Filming took place between May and August 2000 in the medieval village of Flavigny-sur-Ozerain in the region of Burgundy and on the Rue De L'ancienne Poste in Beynac-et-Cazenac in Dordogne. The river scenes were filmed at Fonthill Lake at Fonthill Bishop in Wiltshire and interior scenes at Shepperton Studios, England.[2]

The film is dedicated to the memory of renowned cameraman Mike Roberts, who died in his sleep of natural causes during filming in England.[3]


Music written by Rachel Portman, except where noted.[4]

  1. "Minor Swing" (Django Reinhardt/Stéphane Grappelli) – 2:13
  2. "Main Titles" – 3:07
  3. "The Story of Grandmere" – 4:08
  4. "Vianne Sets Up Shop" – 1:57
  5. "Three Women" – 1:01
  6. "Vianne Confronts the Comte" – 1:21
  7. "Other Possibilities" – 1:34
  8. "Guillaume's Confession" – 1:29
  9. "Passage of Time" – 2:32
  10. "Boycott Immorality" – 4:38
  11. "Party Preparations" – 1:28
  12. "Chocolate Sauce" – 0:48
  13. "Fire" – 2:37
  14. "Vianne Gazes at the River" – 1:06
  15. "Mayan Bowl Breaks" – 2:14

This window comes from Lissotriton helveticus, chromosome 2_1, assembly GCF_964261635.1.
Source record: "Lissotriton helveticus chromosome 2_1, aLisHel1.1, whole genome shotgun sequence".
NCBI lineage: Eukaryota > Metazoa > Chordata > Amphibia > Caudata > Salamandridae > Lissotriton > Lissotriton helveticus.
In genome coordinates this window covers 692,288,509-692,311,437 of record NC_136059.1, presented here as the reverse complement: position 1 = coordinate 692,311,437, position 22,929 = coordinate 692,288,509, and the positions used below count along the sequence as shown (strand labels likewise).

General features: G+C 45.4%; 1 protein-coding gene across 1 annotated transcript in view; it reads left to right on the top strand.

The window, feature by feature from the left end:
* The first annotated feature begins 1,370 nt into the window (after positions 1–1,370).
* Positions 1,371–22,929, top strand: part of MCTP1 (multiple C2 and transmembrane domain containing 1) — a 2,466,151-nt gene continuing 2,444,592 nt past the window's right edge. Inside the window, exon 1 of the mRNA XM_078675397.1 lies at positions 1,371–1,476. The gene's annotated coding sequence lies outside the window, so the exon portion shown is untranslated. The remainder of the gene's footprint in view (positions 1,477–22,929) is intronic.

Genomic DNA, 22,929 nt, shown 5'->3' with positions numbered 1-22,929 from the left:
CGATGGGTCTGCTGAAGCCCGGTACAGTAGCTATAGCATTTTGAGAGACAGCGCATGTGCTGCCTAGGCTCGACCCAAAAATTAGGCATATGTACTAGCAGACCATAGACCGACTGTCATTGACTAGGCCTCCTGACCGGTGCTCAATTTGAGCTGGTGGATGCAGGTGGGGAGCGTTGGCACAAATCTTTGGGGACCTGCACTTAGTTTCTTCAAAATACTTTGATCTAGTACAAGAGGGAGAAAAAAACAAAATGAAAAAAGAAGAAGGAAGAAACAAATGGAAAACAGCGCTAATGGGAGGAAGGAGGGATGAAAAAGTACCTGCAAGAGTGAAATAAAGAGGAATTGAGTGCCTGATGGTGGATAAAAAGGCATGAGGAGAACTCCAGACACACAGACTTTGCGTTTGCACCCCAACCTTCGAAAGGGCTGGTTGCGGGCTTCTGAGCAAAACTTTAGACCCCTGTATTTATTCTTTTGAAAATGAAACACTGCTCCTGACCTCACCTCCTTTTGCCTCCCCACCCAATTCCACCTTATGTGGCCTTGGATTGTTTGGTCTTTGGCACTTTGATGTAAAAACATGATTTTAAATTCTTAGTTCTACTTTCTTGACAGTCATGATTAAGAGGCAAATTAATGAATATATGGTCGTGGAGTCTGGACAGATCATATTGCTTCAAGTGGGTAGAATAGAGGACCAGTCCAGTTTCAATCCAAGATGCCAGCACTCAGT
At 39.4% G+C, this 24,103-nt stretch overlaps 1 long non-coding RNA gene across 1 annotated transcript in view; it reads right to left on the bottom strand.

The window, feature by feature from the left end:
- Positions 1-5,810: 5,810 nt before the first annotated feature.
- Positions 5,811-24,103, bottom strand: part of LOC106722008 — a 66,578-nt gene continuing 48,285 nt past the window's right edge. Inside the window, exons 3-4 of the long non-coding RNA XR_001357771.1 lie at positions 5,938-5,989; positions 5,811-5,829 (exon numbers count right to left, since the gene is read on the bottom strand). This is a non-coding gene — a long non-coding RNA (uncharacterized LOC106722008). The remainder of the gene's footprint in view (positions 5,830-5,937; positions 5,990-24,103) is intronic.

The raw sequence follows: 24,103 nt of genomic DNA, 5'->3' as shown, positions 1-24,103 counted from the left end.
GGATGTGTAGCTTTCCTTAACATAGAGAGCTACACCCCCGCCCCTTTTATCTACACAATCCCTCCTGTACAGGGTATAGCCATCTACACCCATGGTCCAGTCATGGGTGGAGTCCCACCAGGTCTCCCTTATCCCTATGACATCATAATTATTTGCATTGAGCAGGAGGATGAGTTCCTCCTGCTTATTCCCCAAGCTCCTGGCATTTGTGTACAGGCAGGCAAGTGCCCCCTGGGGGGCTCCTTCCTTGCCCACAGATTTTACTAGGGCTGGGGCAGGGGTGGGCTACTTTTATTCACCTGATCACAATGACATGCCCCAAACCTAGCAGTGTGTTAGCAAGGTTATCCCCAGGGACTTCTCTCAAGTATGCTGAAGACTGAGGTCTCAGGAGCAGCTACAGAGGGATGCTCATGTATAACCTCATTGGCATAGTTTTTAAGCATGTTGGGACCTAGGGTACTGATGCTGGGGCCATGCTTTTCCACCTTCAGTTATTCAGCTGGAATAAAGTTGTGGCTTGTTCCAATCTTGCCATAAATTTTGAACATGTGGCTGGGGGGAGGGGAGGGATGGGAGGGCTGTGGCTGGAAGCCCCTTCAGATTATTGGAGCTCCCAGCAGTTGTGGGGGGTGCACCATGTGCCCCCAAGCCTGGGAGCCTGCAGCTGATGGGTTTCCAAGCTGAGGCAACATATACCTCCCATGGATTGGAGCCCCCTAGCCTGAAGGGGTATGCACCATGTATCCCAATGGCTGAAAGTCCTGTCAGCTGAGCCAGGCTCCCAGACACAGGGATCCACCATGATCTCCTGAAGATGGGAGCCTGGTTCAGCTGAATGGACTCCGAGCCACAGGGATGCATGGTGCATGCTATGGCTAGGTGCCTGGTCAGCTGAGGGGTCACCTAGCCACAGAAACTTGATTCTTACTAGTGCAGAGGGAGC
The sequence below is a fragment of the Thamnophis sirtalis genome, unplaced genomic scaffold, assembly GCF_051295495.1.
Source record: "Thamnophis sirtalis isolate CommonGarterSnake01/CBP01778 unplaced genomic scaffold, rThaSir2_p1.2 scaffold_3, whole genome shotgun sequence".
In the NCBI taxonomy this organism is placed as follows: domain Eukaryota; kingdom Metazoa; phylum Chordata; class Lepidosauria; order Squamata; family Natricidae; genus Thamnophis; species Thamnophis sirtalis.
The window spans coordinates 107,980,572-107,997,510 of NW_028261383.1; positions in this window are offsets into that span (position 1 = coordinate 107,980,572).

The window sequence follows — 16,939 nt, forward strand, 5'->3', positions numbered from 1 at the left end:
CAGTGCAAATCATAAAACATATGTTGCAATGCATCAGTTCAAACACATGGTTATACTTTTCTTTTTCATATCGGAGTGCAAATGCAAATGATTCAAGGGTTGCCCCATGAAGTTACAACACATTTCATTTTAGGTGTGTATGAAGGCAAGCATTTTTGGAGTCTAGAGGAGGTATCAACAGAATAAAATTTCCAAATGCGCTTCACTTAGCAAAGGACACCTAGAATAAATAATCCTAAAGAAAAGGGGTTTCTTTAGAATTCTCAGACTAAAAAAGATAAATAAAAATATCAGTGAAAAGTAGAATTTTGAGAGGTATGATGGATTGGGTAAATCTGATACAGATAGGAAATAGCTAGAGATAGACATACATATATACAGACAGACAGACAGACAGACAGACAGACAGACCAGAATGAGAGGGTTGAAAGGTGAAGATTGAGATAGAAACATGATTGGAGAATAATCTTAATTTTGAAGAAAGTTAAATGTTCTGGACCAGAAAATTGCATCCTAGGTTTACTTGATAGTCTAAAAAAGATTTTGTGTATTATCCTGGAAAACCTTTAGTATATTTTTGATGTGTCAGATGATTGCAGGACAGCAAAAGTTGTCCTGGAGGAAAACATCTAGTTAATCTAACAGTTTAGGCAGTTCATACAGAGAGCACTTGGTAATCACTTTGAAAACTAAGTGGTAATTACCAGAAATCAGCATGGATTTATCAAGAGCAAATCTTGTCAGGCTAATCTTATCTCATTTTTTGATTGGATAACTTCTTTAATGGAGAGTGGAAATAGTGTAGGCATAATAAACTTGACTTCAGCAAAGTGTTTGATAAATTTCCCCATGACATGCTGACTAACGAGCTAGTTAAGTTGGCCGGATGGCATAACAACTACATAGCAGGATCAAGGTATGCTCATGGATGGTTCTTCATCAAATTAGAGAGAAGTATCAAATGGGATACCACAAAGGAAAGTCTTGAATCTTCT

16. "Taste of Chocolate" – 3:08
  17. "Ashes to the Wind / Roux Returns" – 2:18
  18. "Caravan" (Duke Ellington/Juan Tizol)– 3:43

Additionally: Erik Satie’s Gnossienne is heard in the scene where Viane tells the story of her parents’ meeting.


Box office[edit]

Chocolat grossed US$152,699,946 worldwide, on a production budget of US$25 million.[5] It was not successful in France.[6]

Critical reception[edit]

The film received a mixture of reviews from critics with some critics dismissive of the film's tone.[7] The review aggregator website Rotten Tomatoes reported that 63% of 119 critics gave the film a positive review, with an average rating of 6/10. The website's critical consensus states, "Chocolat is a charmingly light-hearted fable with a lovely performance by Binoche".[8] On Metacritic, which uses a normalized rating system, the film holds a 64/100 rating, based on 31 reviews, indicating "generally favorable reviews".[9] Audiences polled by CinemaScore gave the film an average grade of "A" on an A+ to F scale.[10]